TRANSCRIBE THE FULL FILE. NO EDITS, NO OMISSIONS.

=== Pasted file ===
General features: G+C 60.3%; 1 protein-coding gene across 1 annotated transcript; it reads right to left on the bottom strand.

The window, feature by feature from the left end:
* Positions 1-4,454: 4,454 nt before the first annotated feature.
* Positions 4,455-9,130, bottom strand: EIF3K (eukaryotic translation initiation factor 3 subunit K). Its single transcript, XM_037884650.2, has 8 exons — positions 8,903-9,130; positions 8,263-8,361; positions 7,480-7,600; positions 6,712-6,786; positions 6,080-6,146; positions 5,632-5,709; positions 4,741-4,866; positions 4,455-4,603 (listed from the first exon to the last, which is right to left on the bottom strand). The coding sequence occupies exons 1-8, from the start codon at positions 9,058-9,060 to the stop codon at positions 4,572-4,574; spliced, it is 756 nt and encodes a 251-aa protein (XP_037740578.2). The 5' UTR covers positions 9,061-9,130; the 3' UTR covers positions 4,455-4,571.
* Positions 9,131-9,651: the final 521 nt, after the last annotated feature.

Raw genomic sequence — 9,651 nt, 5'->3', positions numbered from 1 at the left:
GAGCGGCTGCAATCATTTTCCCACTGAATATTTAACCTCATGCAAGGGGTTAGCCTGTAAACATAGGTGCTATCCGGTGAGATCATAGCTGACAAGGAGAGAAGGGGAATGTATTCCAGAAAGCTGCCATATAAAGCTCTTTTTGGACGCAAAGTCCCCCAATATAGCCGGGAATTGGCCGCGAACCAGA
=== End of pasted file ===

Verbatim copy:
General features: G+C 60.3%; 1 protein-coding gene across 1 annotated transcript; it reads right to left on the bottom strand.

The window, feature by feature from the left end:
* Positions 1-4,454: 4,454 nt before the first annotated feature.
* Positions 4,455-9,130, bottom strand: EIF3K (eukaryotic translation initiation factor 3 subunit K). Its single transcript, XM_037884650.2, has 8 exons — positions 8,903-9,130; positions 8,263-8,361; positions 7,480-7,600; positions 6,712-6,786; positions 6,080-6,146; positions 5,632-5,709; positions 4,741-4,866; positions 4,455-4,603 (listed from the first exon to the last, which is right to left on the bottom strand). The coding sequence occupies exons 1-8, from the start codon at positions 9,058-9,060 to the stop codon at positions 4,572-4,574; spliced, it is 756 nt and encodes a 251-aa protein (XP_037740578.2). The 5' UTR covers positions 9,061-9,130; the 3' UTR covers positions 4,455-4,571.
* Positions 9,131-9,651: the final 521 nt, after the last annotated feature.

Raw genomic sequence — 9,651 nt, 5'->3', positions numbered from 1 at the left:
GAGCGGCTGCAATCATTTTCCCACTGAATATTTAACCTCATGCAAGGGGTTAGCCTGTAAACATAGGTGCTATCCGGTGAGATCATAGCTGACAAGGAGAGAAGGGGAATGTATTCCAGAAAGCTGCCATATAAAGCTCTTTTTGGACGCAAAGTCCCCCAATATAGCCGGGAATTGGCCGCGAACCAGA